I had just walked in the door after a great dinner with an old friend when my husband delivered the news. A terrible tragedy had occurred earlier that evening, although the details were scarce. The unthinkable had occurred in what we consider our safe happy hamlet in the rural suburbs. It was reported that a local family was found dead in their home in an apparent murder/suicide, among the victims, two children who attend school with my own kids.
A mix of emotions overtook me. While in my role as a clinical psychologist and director of an inpatient psychiatric adolescent unit I am used to helping kids who have suffered trauma, this was different. This hit too close to home. My heart ached as I thought about the tragedy. As I organized my thoughts I was grateful my children were already sound asleep. It gave me time to think about what I would tell them in the morning. One thing I was sure of, that I had to tell them. The focus then became on how and what.
As I stepped back into my role as a child psychologist and parenting expert, this is what I came up with:
1.) Present the facts to them as soon as you can. Your kids are better off hearing about the tragedy from you. It is not recommended that if you know the news you refrain from telling them because you figure they will hear about it soon enough.
2.) Offer only what you believe they can manage developmentally. How and what you tell your tween should differ from the way you would approach your kindergartener. You should however be direct and honest.
3.) Focus on the outcome, not the details. Regarding the tragedy above, I let my own children know that two of their peers had died in a tragedy.
4.) Allow them to ask questions. If you don’t have the answers, gently tell them so.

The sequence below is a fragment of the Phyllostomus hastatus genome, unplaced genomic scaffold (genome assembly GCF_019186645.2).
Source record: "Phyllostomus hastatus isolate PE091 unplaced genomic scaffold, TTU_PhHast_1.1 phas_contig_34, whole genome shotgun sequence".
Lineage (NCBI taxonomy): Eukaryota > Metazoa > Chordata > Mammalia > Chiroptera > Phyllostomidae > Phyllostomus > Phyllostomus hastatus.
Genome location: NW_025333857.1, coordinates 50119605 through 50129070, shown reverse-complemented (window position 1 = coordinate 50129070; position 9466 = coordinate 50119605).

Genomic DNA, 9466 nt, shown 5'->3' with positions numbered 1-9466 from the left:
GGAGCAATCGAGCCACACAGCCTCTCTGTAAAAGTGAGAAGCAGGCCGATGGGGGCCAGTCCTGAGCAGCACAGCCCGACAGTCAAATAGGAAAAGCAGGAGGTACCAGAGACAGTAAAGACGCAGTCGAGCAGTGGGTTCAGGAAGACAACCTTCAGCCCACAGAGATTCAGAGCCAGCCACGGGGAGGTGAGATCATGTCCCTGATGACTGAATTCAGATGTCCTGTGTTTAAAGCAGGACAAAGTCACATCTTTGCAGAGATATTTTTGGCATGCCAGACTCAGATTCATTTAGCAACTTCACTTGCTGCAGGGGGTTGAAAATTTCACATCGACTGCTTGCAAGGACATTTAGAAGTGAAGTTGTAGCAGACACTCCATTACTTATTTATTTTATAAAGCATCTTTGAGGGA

5.) Don’t be surprised if they have little initial reaction to the news. This is especially common with younger children. They may not truly grasp what you are telling them right away.
6.) Be available to discuss their thoughts and questions after they come home from school. Once your children are exposed to the thoughts and feelings of their peers regarding the tragedy, they may have more questions and/or reactions.
7.) Delayed fear responses are not uncommon. Children are by nature egocentric. Because of this, your children may react with fear. This type of response often occurs after they have had time to process the news. They may worry for themselves or you. Be mindful of and sensitive to such reactions.
8.) Kids at different developmental levels will react differently. Younger children do not often grasp the finality of death. This may mean that your younger children won’t react in the way you might expect. They may have delayed reactions or none at all. Tweens and teens may be greatly affected due to their ability to think abstractly. Older kids also believe that they are invulnerable. The unexpected death of a same age peer can be devastating, things like this are not supposed to happen in their world. Your kids may also react differently depending on how well they knew their peers
9.) Help your kids grieve. Allow your kids to grieve. Honor their requests if possible. If for example they want to attend the funeral if appropriate, allow them but accompany them. Suggest other ways they can celebrate their peers’ lives. Some ideas, write a poem or an essay paying tribute; plant a tree or flowers in memory; participate in a memorial service such as a candlelight vigil or service.
10.) Consider Counseling. If your child appears to be having a difficult time managing the news, consider seeking the help of a professional especially if you are trying to deal with the tragedy yourself.